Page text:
• Interpersonal Therapy: Interpersonal therapy (IPT) is a brief psychotherapy specifically developed for the treatment of unipolar major depression. IPT examines significant relationships in your life and helps control your depression by improving communication and gaining insight. Improving your understanding of important relationships, social interactions, and communications can improve your life dramatically.
• Group Therapy: Group therapy provides a safe environment to share thoughts and feelings with others who also suffer from unipolar major depression. It is an opportunity to acquire insight from other peoples’ experiences and to hear about new coping strategies that others have discovered. Group psychotherapists may be trained in interpersonal, psychodynamic, family, supportive, or other types of psychotherapy, and could use any or all of them in their groups. The quality of group therapy depends very much on the training and expertise of the professional psychotherapist who leads the group. Group therapy that is just a bunch of unsupervised chatting will not help your depression. Similarly, groups that have broken away from a professional psychotherapist and simply meet on their own, as well as groups led by untrained leaders or other patients, can also be more damaging than helpful. These waste your valuable time and money, and whether they make your depression better or worse is just a toss-up.
• Family Therapy: Family therapy (FT) brings your spouse, parents, and children into your therapy session. It places emphasis on communication and problem solving between individuals in the session. Problems identified in one member of the family are examined in the context of the family system and the contributions of its members. Family therapy is popular but may be more useful for problems that arise from dysfunction in the family than for problems that arise from lack of control over thoughts and emotions (depression).
• Supportive Therapy: Supportive therapy (ST) is positive social feedback developed into a form of psychotherapy. ST seeks to encourage, nurture, and reassure you that things are not as bad as you think, that you will be successful, and that tomorrow is another day. Unfortunately, from the depths of depression, this rosy view is often annoying, and it can be disconcerting to be feeling so bad at the same time your psychotherapist acts as if the world is her oyster.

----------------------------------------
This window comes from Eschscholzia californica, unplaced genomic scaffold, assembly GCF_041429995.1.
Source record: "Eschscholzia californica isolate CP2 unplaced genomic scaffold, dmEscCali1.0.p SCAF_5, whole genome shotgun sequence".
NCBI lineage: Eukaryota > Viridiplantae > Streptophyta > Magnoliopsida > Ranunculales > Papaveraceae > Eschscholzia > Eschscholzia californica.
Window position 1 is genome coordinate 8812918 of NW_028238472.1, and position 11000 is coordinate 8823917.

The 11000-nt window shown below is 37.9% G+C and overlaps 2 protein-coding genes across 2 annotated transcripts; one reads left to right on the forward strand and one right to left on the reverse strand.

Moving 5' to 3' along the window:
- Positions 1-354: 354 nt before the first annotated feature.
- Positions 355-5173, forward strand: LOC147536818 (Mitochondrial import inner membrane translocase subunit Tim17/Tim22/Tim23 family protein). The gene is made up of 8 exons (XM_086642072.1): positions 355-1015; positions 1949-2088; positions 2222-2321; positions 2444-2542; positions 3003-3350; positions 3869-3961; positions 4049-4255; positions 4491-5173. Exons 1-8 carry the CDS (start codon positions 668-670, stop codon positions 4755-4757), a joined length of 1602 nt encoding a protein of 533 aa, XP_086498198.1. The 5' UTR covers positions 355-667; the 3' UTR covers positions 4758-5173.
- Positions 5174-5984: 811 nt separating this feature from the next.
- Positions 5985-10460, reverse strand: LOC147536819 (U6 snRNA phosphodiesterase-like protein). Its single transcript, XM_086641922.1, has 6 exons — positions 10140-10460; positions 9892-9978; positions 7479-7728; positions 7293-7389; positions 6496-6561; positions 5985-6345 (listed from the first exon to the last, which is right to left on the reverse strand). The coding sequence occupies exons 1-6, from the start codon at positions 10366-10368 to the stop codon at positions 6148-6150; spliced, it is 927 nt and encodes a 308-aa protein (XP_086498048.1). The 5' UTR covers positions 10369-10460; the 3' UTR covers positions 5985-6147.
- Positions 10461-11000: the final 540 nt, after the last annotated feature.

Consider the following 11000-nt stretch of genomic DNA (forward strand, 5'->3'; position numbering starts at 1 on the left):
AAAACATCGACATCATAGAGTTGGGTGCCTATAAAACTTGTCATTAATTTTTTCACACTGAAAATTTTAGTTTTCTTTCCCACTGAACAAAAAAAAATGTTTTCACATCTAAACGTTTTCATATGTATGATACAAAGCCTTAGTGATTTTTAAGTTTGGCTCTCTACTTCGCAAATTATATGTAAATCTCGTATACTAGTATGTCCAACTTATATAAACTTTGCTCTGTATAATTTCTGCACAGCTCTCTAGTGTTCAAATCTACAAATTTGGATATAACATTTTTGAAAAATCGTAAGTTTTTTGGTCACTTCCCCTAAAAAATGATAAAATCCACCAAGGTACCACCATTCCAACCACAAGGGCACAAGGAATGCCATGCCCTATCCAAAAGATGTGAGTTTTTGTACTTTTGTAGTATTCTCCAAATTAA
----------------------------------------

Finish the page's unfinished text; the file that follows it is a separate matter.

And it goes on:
Some supportive therapists believe that bringing back and reexperiencing past miseries and failures will cleanse them from your system. Unfortunately, this practice can make depression worse.
Overall, therapies for depression that focus on practical life changes seem to be the best way to treat unipolar major depression; ST can make you feel good for a while, but it might not help you make the changes that you need in your life.
- Why are my thoughts all so negative?
- I thought that depression is emotional why is my thinking so disturbed?
- Are psychiatrists trained to do psychotherapy?
- Why do I have to pay a psychotherapist when I can talk to friends and family?
- Should I start medicine or therapy first?
- Should I choose psychotherapy or medication treatment for my depression?
- Will it be necessary for me to try more than one antidepressant?
- What can psychotherapy give me that I cannot get from my medication?
- Is psychotherapy as effective as medications?
- What are the advantages of psychotherapy?
- What is psychotherapy?
- What do I do if I feel my doctor is making all my decisions for me and not allowing me to help find the right treatment?
- What if I am not satisfied with the treatment my current doctor is providing?
- Can I choose my own psychiatrist through an HMO or clinic?
- What should I look for in the first appointment to indicate that a new doctor is right for me?
- What is the psychiatrist looking for in our first few sessions?
- What does a psychiatrist usually do during the first appointment?
- Sometimes my antidepressant seems to have failed and I feel sad again what’s happening?
- What if I have to wait too long to get an appointment with the psychiatrist I want to see?
- What should I look for in a psychiatrist?